Lunar New Year 2021: it’s not really going to be the same

Lunar New Year is about to begin and it will be the first one since the COVID-19 pandemic hit Ottawa.

On Friday, Feb. 12, 2021, the year of the ox brings the celebration of strength and determination. Every year has a different animal (there’s also a dragon), based on the Chinese zodiac; every year, the core traits of that animal are believed to be important to each person’s growth and decisions.

Kai Yan, 28, an international student from Wuhan currently studying in the mechanical engineering master degree program at the University of Ottawa, says he is deeply saddened by not being able to celebrate the holiday how he normally would: travelling.

“If not for the pandemic, I would visit my dad in Wuhan,” Yan says. “I would hangout with friends, sing karaoke, watch a movie, eat at a nice restaurant. This year, I’m not doing any of that. I’ll be alone at home watching Netflix.”

The year of the ox is all about hard work, duty and discipline. Instead of dwelling on all the fun stuff he’ll miss out on, Yan closes the interview talking about how he’ll apply the Chinese zodiac animal’s symbolic traits to his studies, work and social distancing habits.

“I’m determined to clean up my life,” Yan says. “I want a respectable GPA in the remaining semesters.”

Lunar New Year is normally celebrated with lots of great foods like crab cookies and moon cakes, but for Norton Ngo, 22, a student in economics at Carleton University, there will be none of that this year.

“In previous years, I’d go to my grandma’s house,” Ngo says. “All my cousins, my dad’s siblings, everyone would gather for a big dinner celebration. My dad owns a restaurant so we’d bring a lot of food. It was always like a big potluck. This year? We won’t be celebrating any of that. We won’t be gathering as a big family. I’m just going to help my dad out at the restaurant on Friday, in case there’s a lot of takeout orders.”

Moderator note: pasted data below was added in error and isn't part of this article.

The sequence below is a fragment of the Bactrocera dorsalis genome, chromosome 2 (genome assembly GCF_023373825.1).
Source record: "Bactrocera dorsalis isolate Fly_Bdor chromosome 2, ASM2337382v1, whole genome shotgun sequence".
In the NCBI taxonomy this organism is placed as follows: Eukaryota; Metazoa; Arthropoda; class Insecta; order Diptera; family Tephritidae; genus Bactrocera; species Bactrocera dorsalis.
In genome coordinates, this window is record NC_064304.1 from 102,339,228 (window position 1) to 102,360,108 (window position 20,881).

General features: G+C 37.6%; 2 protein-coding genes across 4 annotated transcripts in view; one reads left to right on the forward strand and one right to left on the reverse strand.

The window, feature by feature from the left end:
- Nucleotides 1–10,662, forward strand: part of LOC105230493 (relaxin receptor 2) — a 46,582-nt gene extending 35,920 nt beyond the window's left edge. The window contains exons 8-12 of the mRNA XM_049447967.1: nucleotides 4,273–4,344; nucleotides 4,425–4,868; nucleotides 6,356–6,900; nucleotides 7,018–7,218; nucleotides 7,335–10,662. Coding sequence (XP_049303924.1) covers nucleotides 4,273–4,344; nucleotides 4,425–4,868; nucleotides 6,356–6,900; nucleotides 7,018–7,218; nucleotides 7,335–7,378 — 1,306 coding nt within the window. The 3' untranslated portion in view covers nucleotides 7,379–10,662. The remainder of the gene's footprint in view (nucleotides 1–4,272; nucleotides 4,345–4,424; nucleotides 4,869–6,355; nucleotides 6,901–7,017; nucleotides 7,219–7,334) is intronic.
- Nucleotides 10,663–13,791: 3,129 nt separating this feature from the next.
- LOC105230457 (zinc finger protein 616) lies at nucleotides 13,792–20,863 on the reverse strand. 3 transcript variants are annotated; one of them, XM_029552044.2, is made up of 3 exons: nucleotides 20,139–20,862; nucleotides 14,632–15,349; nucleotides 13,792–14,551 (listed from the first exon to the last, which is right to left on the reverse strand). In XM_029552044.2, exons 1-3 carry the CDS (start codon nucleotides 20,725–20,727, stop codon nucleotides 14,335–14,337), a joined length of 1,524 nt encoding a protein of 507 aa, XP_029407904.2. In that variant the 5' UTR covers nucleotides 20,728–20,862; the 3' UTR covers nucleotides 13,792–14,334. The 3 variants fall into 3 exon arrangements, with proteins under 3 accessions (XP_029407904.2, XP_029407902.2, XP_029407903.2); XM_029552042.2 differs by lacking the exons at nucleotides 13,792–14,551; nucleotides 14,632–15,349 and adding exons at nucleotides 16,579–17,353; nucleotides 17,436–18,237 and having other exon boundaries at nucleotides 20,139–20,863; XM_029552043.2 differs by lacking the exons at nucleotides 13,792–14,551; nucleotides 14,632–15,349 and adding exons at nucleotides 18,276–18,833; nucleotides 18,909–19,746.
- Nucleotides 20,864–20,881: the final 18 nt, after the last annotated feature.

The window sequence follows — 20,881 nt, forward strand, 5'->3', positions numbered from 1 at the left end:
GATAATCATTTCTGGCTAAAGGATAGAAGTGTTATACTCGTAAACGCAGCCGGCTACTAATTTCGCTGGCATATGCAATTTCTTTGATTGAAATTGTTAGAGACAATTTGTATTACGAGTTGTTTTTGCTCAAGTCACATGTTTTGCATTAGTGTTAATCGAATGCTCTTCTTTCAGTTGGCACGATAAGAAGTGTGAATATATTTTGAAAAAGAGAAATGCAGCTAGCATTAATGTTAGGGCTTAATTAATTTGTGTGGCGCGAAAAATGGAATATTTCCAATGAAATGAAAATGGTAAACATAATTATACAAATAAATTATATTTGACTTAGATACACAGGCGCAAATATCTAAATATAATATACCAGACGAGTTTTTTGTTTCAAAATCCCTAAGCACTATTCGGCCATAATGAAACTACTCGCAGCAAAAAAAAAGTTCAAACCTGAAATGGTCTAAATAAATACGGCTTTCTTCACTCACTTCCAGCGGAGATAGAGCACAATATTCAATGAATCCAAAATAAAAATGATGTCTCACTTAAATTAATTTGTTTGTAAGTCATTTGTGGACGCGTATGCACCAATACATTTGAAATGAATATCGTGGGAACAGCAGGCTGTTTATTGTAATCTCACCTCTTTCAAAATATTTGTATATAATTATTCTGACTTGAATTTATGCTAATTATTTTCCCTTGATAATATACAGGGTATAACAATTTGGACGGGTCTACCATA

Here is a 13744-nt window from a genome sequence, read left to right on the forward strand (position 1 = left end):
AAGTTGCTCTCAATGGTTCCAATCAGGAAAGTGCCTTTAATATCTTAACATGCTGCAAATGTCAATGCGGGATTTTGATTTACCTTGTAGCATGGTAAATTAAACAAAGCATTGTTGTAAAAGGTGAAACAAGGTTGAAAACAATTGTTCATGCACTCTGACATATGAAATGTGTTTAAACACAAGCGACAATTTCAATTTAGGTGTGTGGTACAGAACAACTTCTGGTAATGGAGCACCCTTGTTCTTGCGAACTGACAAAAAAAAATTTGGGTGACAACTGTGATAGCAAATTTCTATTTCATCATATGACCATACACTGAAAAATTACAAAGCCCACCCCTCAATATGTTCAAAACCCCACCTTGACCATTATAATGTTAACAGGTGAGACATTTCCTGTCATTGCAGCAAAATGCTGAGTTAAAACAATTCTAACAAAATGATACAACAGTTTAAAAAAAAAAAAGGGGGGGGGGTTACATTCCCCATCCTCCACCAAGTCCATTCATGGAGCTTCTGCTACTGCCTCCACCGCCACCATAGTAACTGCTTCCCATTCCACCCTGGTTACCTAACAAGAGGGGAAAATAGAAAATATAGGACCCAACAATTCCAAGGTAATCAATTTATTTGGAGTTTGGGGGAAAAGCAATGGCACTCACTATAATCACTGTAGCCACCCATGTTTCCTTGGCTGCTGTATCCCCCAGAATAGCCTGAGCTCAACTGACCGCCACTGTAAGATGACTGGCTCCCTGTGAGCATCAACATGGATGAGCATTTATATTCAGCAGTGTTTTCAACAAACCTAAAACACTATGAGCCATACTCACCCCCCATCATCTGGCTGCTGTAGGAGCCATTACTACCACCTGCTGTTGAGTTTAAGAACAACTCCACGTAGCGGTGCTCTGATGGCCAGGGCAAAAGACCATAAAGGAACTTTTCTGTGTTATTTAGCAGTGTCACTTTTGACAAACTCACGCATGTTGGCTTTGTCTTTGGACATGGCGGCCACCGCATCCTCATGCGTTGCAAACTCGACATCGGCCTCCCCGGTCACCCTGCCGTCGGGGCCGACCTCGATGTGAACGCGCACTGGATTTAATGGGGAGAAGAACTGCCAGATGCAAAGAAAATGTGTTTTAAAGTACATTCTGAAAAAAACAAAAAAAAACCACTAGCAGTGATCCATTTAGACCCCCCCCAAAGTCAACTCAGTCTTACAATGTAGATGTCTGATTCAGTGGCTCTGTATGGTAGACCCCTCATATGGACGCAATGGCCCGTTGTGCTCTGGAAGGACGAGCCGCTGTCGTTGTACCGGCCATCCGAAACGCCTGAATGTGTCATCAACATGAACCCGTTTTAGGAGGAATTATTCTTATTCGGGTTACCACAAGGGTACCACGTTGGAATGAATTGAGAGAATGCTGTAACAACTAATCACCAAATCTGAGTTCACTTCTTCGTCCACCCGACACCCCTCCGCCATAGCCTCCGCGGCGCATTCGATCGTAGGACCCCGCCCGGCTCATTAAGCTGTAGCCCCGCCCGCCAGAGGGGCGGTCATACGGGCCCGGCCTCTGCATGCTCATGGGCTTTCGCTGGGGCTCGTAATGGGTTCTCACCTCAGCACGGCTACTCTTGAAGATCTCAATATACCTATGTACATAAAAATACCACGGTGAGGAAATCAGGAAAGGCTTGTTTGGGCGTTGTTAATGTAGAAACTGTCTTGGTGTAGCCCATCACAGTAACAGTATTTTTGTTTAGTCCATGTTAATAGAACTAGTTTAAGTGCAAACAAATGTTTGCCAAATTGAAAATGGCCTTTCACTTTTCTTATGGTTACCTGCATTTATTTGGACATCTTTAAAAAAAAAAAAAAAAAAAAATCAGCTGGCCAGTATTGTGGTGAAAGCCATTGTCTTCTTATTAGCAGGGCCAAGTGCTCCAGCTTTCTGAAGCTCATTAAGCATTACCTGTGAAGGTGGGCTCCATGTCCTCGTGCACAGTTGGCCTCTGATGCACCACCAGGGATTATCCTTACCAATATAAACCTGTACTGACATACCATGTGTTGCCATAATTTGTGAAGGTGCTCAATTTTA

Crab cookies and chocolates are common Lunar New Year snacks.

Crab cookies and chocolates are common Lunar New Year snacks. Photo credit: Alvin Tsang

The same goes for Tai Chan, 25, a graduate in practical nursing at Algonquin College, who expects his new year to pass by quietly.

“Most years my aunt hosts a potluck with several close friends and family members,” Chan says. “This year I’ll just be at home with my parents as I live with them. I don’t think we’ll be doing anything special at all.”

Some Lunar New Year household traditions include seniors handing out red envelopes full of money to younger family members. Living spaces are decorated with red lanterns, kumquat trees, paper calligraphy, bowls of tangerines and more. All of these traditions symbolize fortune and good health.

Kind of like a Christmas tree but a Lunar New Year tree.

Kind of like a Christmas tree but a Lunar New Year tree. Photo credit: Alvin Tsang

Outside of household traditions, Chinese, Vietnamese and Korean restaurants usually host dragon dances where a group of professional dancers puppeteer a big Chinese dragon (the wingless, serpent-looking kind) and parade around in it. The dance is accompanied by the beating of drums, said to ward off evil spirits.

This year, there will be no dragon dances in Ottawa.

But as Yan says, there’s no point in dwelling on the fun that we’ll miss. Let’s celebrate strength and hard work instead, and let’s have ourselves a productive 2021.


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